I must say that Peter stepped up to the bat when it was his turn at making a coating, and hit a home run the first try. Remember Peter? Great talent with coating. And his photos are superb.
And you have to go see Denise's photos made using the Azo type emulsion. My wife and I have enjoyed seeing all of the photos on her web site. www.dwrphotos.com - go take a look.
As much as I'd love to consider myself an 'emulsion genius' I'll have to deny that it takes as impressive a skill set to make emulsion as you might think. I took Ron's June PF workshop. I spent the first month afterwards pretty much full time, but it's been part time at best since and I'm very satisfied with my progress.
A couple of caveats: 1) A little chemistry and a lot of experience with b&w is important, but I was a botanist, not a chemical engineer. Never took Physical Chemistry 2) I have concentrated on one aspect: contact printing paper. You're absolutely right about this being huge. To me, that is the irresistable attraction. I want something I can sink my teeth into. Silver gelatin has a rich history for a reason. I look on handcrafted Ag emulsion as a classic alternative process, except far more dynamic than most. Each photographer will be able to put her/his own artistic spin on it. Who could turn that down for a box of soulless commercial paper? (That's a joke, by the way. I believe the 'soul' comes from the artist, not the materials) I still do my "paycheck" printing on Ilford Multigrade. I will as long as it's available.
No, Ron's class is not pre-digested and spoon-fed, but I have to believe there are countless photographers more than capable of being part of the silver gelatin Renaissance. As the saying goes (more or less) "If I can do it, anyone can." And I repeat, it's a fun trip.
Regarding sharing recipes: A number of months ago I emailed you and the rest of the members of the New York class the paper recipe I'd modified from Ron's class. I didn't hear anything back from you. I'm very willing to share anything I've learned with anyone who has taken Ron's class.
Denise, I agree with everything you have said. I haven't made the leap into hand coating yet but Ron has allowed me to test and evaluate his silver chloride contact printing emulsion. I can say from first-hand experience that it works. The second thing I can say about it first-hand is that consistency from batch to batch is attainable. Bear in mind, its Ron doing making the emulsion and coating the paper, not me. I'm sure the learning curve is steep.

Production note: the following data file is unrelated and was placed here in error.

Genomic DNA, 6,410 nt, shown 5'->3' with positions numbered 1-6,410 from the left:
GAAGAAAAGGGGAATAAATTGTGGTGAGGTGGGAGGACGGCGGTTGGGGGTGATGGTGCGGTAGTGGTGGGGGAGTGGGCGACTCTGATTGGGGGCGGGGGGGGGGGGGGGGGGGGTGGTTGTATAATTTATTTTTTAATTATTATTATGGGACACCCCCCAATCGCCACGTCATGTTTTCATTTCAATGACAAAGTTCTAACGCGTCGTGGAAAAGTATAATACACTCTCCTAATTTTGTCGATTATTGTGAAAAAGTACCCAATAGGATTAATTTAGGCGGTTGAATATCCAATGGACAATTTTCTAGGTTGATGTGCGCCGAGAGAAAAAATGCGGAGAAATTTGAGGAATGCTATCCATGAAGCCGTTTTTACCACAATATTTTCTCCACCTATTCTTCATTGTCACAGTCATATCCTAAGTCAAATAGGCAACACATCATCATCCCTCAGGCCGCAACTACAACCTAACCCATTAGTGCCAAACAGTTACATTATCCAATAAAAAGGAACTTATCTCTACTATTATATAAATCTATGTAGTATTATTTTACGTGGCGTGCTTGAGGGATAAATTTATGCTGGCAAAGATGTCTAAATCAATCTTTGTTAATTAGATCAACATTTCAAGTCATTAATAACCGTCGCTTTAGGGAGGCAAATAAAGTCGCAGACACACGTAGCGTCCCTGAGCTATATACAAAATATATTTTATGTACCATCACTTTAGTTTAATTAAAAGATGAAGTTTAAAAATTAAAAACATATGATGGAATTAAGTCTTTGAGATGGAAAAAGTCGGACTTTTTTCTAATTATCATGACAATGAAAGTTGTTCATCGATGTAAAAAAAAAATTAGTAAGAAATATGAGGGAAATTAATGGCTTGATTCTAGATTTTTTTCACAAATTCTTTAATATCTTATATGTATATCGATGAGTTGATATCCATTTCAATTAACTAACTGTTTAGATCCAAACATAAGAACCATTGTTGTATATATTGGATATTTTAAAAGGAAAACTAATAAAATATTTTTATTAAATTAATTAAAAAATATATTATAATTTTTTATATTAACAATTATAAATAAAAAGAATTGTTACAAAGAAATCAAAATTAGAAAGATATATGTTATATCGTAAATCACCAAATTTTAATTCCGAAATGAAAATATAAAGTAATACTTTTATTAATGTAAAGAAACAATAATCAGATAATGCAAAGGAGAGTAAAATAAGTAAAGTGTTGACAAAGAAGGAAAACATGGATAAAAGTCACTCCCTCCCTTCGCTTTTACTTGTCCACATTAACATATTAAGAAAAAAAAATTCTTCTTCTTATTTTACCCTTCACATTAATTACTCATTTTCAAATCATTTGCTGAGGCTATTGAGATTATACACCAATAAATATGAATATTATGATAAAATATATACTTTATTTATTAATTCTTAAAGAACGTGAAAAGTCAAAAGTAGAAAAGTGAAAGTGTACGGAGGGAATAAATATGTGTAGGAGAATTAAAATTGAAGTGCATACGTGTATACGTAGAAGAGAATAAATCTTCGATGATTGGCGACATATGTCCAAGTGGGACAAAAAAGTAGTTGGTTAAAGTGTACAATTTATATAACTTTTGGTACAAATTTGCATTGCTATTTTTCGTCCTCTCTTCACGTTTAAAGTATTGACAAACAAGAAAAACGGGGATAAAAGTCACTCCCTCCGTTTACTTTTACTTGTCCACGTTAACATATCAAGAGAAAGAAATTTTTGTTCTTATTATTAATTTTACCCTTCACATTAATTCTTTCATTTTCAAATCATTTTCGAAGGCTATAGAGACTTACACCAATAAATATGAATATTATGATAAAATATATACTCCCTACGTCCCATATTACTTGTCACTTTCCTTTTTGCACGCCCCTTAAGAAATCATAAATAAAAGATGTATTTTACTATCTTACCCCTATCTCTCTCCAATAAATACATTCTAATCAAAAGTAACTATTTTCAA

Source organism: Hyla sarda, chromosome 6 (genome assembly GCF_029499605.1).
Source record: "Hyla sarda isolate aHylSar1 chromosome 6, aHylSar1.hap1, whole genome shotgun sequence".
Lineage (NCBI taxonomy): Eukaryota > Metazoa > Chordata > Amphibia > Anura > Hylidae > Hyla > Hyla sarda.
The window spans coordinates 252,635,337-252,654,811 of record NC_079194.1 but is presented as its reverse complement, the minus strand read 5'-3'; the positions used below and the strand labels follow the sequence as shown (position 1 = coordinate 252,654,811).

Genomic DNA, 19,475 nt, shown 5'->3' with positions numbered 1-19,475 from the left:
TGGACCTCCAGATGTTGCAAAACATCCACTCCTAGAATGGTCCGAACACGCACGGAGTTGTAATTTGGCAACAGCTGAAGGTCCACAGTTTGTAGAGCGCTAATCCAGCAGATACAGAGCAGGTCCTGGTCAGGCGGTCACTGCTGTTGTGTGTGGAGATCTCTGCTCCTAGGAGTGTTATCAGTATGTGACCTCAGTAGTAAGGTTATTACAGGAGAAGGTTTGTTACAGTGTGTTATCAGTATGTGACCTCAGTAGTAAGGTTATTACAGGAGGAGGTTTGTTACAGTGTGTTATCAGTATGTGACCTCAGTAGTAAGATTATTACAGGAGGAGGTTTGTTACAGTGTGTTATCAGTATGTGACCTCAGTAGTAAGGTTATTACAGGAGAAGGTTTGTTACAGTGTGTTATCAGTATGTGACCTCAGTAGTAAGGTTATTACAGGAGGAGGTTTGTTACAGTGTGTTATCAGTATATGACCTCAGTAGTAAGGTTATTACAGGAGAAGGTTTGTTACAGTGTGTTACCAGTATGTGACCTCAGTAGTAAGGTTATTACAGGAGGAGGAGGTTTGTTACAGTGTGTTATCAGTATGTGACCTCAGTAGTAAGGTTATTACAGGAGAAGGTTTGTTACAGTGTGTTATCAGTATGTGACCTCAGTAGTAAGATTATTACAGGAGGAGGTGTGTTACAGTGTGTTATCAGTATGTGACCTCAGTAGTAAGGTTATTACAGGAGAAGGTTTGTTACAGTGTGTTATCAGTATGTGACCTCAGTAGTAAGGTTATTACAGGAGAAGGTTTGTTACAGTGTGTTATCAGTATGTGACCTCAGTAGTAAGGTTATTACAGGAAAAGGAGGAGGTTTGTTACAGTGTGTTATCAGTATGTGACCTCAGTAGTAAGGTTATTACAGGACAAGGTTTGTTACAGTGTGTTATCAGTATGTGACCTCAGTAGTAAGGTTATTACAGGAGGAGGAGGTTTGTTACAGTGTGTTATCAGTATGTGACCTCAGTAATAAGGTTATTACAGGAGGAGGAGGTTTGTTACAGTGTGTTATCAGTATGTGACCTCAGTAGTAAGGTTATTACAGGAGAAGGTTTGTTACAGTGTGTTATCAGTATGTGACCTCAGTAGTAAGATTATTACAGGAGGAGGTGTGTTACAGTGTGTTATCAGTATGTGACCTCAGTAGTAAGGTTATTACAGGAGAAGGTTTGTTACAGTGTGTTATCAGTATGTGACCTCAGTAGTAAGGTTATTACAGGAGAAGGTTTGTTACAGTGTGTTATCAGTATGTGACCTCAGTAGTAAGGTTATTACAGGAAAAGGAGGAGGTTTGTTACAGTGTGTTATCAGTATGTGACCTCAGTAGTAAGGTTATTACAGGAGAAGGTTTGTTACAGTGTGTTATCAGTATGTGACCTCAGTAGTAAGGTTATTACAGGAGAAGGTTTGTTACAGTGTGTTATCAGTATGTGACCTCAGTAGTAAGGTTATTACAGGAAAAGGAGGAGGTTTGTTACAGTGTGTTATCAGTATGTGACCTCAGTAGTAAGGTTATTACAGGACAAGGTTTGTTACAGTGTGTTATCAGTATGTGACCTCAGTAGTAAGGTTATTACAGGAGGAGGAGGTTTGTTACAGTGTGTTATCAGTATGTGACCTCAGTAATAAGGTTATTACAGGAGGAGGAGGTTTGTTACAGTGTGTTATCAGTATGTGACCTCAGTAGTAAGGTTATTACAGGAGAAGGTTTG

All that aside, this does open up a new dimension to the art that hasn't been used much for a good hundred years. My fullest support to everyone who tries it.
Maybe I'm just using the lack of dedicated space as an excuse. I'm sure Goldfarb has been cookin' emulsion there in his Manhattan apartment. If he can do it there, anyone should be able to do it.
Thank you for the encouraging endorsement. Your opinion carries weight. I hope that more people get a chance to see how doable emulsion cookin' is. Even "dedicated space" isn't necessary. Like any activity, from quilting to darkrooming, it's just easier to not have to share space with the rest of life.
And it gets more compelling to learn a handcraft by the week. Especially in photography.
The cover story of this week's issue of Science News is "computed photos". Amazing. I suggest everyone interested in photography familiarize themselves with the issue. The current crop of digital cameras are the stone ax and wood club step between analog photography as it was known 50-100 years ago and the technologies of computational photography being developed as we speak. I don't know much about digital photography, but I do get a sense that there is still quite a bit of hands-on. At least you still have to take a RAW file and manually do something or other in Photoshop. If my intuition proves out, those are the manual steps that will be ancient history very, very soon.
The photographic art that will excite collectors won't be the limited editions made from standardized, reproducible materials (analog or digital), but the handcrafted print - by its nature a unique work. Of course, this is already true with pt/pd. I hope people will consider how retro/artsy/impossible the process seemed as recently as the publication of "The Keepers of Light" in 1979. Silver gel is in that same position today.